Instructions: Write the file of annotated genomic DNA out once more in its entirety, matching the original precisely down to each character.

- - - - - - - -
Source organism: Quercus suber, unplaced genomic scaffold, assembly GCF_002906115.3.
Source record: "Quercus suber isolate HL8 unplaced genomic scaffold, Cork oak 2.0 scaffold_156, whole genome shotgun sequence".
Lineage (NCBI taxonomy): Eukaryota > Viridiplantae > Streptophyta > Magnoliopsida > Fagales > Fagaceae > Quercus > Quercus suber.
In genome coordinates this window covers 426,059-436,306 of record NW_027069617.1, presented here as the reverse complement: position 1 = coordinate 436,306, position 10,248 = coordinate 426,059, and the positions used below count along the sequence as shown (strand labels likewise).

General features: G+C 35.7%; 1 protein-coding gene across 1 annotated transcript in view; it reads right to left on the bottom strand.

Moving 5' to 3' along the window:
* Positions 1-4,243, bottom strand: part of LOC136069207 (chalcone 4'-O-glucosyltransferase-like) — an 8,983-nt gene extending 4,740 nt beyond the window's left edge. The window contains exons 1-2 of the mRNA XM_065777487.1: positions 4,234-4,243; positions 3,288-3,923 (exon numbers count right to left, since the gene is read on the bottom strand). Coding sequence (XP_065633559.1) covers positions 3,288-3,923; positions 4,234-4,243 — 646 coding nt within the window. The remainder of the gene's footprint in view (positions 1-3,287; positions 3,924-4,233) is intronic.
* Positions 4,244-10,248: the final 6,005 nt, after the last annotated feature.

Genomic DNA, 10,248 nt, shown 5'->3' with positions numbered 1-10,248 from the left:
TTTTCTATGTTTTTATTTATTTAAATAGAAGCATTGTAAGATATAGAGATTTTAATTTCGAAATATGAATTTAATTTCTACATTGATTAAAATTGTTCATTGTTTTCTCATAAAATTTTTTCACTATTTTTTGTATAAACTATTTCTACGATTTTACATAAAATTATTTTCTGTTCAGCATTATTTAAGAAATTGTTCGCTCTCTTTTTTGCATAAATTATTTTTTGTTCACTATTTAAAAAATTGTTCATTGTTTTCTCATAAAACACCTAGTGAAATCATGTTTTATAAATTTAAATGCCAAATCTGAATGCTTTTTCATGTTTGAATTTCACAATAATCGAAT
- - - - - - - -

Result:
Source organism: Quercus suber, unplaced genomic scaffold, assembly GCF_002906115.3.
Source record: "Quercus suber isolate HL8 unplaced genomic scaffold, Cork oak 2.0 scaffold_156, whole genome shotgun sequence".
Lineage (NCBI taxonomy): Eukaryota > Viridiplantae > Streptophyta > Magnoliopsida > Fagales > Fagaceae > Quercus > Quercus suber.
In genome coordinates this window covers 426,059-436,306 of record NW_027069617.1, presented here as the reverse complement: position 1 = coordinate 436,306, position 10,248 = coordinate 426,059, and the positions used below count along the sequence as shown (strand labels likewise).

General features: G+C 35.7%; 1 protein-coding gene across 1 annotated transcript in view; it reads right to left on the bottom strand.

Moving 5' to 3' along the window:
* Positions 1-4,243, bottom strand: part of LOC136069207 (chalcone 4'-O-glucosyltransferase-like) — an 8,983-nt gene extending 4,740 nt beyond the window's left edge. The window contains exons 1-2 of the mRNA XM_065777487.1: positions 4,234-4,243; positions 3,288-3,923 (exon numbers count right to left, since the gene is read on the bottom strand). Coding sequence (XP_065633559.1) covers positions 3,288-3,923; positions 4,234-4,243 — 646 coding nt within the window. The remainder of the gene's footprint in view (positions 1-3,287; positions 3,924-4,233) is intronic.
* Positions 4,244-10,248: the final 6,005 nt, after the last annotated feature.

Genomic DNA, 10,248 nt, shown 5'->3' with positions numbered 1-10,248 from the left:
TTTTCTATGTTTTTATTTATTTAAATAGAAGCATTGTAAGATATAGAGATTTTAATTTCGAAATATGAATTTAATTTCTACATTGATTAAAATTGTTCATTGTTTTCTCATAAAATTTTTTCACTATTTTTTGTATAAACTATTTCTACGATTTTACATAAAATTATTTTCTGTTCAGCATTATTTAAGAAATTGTTCGCTCTCTTTTTTGCATAAATTATTTTTTGTTCACTATTTAAAAAATTGTTCATTGTTTTCTCATAAAACACCTAGTGAAATCATGTTTTATAAATTTAAATGCCAAATCTGAATGCTTTTTCATGTTTGAATTTCACAATAATCGAAT